And so it was that Strug sprinted down the runway, launched into her Yurchenko-one-and-a-half-layout position. She landed firmly and raised her arms as all gymnasts do. Slowly, however, she raised her left foot. She hopped to her left, raised her arms again. And then she crumpled to the mat.

Hero? Strug raised her eyebrows at the word. But, she allows, "It took a lot of guts. I didn't know what was wrong with my foot."

Maybe the rest of us didn't know what was right with Strug, either. "She proved to the world she had sacrifice and courage," Karolyi said. "She showed what kind of people we have competing in this sport."

What kind of people? Championship kind of people. The kind who hold off the world-champion Romanians, the Russians, the Ukrainians. The kind who win gold.

"This is the best American team I have seen," Romanian coach Octavius Belu said. "Better than '84 in Los Angeles. Better than in Seoul. They looked like a strong arm, like soldiers out of weapons, out of water, trying to survive."

In the end, then, it really is not important that Strug's final vault was not necessary. It is more important as a statement of toughness and resolve, of willingness to suffer the torment for the treasure.

Strange that it would come from Strug, who has spent her career in the background while other pupils of Karolyi's _ Zmeskal, Betty Okino, Moceanu _ took their turn in the limelight. The scruffy-haired young woman was always around, but the light never seemed to find her.

"To be honest, I am surprised," Karolyi said. "Kerri is such a fragile little girl. We always called her the baby. She sort of hung back from the rest of the team. I did not expect Kerri to be the one."

No one else did, either. After all, Miller was the core of this team, a gymnast who had won more gold medals than any other American. But she stumbled in the floor exercise, drawing a 9.6 from the Russian judge, which drew widespread boos. And Moceanu was its star, a 14-year-old with an autobiography in print. There was Dominique Dawes, the veteran. And Amy Chow. And the rest.

Is there any difference, really, between hitting the big vault when you need it to win and hitting the big vault when everyone in the place believes you need it to win? No. That Strug vaulted into the pain, and through to the other side, is the way this gold will be remembered. And the way it should be.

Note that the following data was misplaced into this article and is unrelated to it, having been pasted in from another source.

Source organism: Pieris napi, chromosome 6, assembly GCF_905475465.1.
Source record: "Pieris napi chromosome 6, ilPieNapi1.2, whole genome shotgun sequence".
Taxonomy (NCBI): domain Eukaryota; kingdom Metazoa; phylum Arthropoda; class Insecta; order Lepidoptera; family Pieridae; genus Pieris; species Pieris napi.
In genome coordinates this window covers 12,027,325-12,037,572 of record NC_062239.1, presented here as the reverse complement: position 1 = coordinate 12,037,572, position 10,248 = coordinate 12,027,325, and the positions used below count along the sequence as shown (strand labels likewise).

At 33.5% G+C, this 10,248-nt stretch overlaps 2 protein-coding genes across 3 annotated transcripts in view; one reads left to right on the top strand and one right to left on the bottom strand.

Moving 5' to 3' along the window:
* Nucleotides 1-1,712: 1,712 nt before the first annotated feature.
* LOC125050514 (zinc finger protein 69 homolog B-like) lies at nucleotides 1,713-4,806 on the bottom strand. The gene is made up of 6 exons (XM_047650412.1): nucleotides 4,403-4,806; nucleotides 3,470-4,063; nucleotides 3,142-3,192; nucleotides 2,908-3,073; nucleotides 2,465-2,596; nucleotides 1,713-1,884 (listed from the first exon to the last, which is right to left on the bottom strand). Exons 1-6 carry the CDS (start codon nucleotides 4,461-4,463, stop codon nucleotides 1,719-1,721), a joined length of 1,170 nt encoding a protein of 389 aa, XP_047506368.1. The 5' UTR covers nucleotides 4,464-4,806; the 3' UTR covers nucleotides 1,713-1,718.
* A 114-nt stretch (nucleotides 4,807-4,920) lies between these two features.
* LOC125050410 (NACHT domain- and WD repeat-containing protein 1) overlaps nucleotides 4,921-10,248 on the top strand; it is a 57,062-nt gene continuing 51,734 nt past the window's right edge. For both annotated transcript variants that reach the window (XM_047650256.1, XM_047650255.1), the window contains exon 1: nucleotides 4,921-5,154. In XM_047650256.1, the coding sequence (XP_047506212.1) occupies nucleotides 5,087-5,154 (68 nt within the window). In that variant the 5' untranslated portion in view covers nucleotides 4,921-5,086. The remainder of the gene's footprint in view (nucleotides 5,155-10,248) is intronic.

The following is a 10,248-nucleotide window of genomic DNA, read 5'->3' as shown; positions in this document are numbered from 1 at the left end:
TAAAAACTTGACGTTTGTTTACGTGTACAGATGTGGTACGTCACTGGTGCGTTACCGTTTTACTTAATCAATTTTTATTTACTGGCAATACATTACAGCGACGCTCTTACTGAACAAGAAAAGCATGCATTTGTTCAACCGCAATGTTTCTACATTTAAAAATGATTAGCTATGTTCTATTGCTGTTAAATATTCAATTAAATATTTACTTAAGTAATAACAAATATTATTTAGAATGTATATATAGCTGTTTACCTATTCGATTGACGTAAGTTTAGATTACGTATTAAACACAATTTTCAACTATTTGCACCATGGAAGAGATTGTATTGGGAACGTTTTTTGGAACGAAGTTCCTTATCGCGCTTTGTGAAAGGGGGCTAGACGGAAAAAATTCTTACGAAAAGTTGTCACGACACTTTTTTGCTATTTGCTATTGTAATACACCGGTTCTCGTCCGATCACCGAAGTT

It will be, you know. The last time there was a moment like this, it was Mary Lou, and thousands of young girls headed to the gym the next day. This could be the same kind of moment. "This is the medal we have wanted since '84," Karolyi said. "We are the strongest, most powerful nation in the world at gymnastics."

Gymnastics has not gotten a free ride lately. There is a dark side to the sport, one where young girls are taken from families to become obsessed with the sport. Where eating disorders are common.

But there is beauty here, too. This night showed that. "If you look around, you see a lot of girls having fun," said assistant coach Mary Lee Tracy. "I think this can mean a lot for the sport."

It can mean a lot for Strug, too, who vaulted out of the shadows and into Olympic memory.

The doctors didn't want her on the medal stand. They wanted to X-ray her ankle. But she turned to Karolyi and, weeping, said she wanted to be with her teammates.

"If you want to," he told her, "the entire New York police department cannot stop me. I will make sure you go with the girls."

And she did. And then he swept her up and, without words, paraded her around the gym, stopping so she could taste the sweetness of her moment. "She deserved it," he would say.

Yes, she did. As did her teammates and her coaches and other gymnasts across the country.

And the rest of us, too.